All the Time in the World
US & Canada Random House (March 2011, Ed. Kate Medina, 272 pages)
UK & Comm Little, Brown & Company (Ed. Richard Beswick)
From Ragtime and Billy Bathgate to World’s Fair, The March, and Homer & Langley, the fiction of E L Doctorow comprises a towering achievement in modern American letters.
Now Doctorow returns with an enthralling collection of brilliant, startling short fiction about people who, as the author notes in his Preface, are somehow “distinct from their surroundings — people in some sort of contest with the prevailing world”.
A man at the end of an ordinary workday, extracts himself from his upper-middle-class life and turns to foraging in the same affluent suburb where he once lived with his family. A college graduate takes a dishwasher’s job on a whim, and becomes entangled in a criminal enterprise after agreeing to marry a beautiful immigrant for money. A husband and wife’s tense relationship is exacerbated when a stranger enters their home and claims to have grown up there. An urbanite out on his morning run suspects that the city in which he’s lived all his life has transmogrified into another city altogether.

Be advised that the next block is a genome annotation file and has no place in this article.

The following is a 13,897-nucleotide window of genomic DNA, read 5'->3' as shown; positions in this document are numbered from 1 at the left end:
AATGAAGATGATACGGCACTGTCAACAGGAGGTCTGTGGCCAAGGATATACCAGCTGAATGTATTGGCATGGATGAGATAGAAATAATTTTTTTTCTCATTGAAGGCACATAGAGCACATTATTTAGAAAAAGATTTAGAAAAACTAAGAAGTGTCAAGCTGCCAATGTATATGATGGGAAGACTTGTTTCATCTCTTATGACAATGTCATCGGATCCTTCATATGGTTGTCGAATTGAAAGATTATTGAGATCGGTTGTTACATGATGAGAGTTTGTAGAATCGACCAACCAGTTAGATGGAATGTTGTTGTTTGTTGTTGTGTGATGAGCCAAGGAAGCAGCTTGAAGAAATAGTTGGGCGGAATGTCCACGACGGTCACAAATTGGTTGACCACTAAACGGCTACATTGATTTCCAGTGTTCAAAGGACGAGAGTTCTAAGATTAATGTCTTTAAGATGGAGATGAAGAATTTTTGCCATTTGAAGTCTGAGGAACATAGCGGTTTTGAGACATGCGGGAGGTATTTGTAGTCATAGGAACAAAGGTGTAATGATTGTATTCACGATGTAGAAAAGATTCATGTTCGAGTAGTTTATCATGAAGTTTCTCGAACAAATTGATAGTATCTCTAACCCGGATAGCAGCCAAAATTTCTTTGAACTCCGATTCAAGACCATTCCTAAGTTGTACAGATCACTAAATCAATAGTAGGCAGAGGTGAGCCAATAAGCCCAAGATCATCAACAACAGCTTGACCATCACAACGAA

These are among the wide-ranging creations in this stunning collection, resonant with the mystery, tension, and moral investigation that distinguish the fiction of E L Doctorow.
Containing six unforgettable stories that have never appeared in book form, and a selection of previous Doctorow classics, All the Time in the World affords us another opportunity to savor the genius of this American master.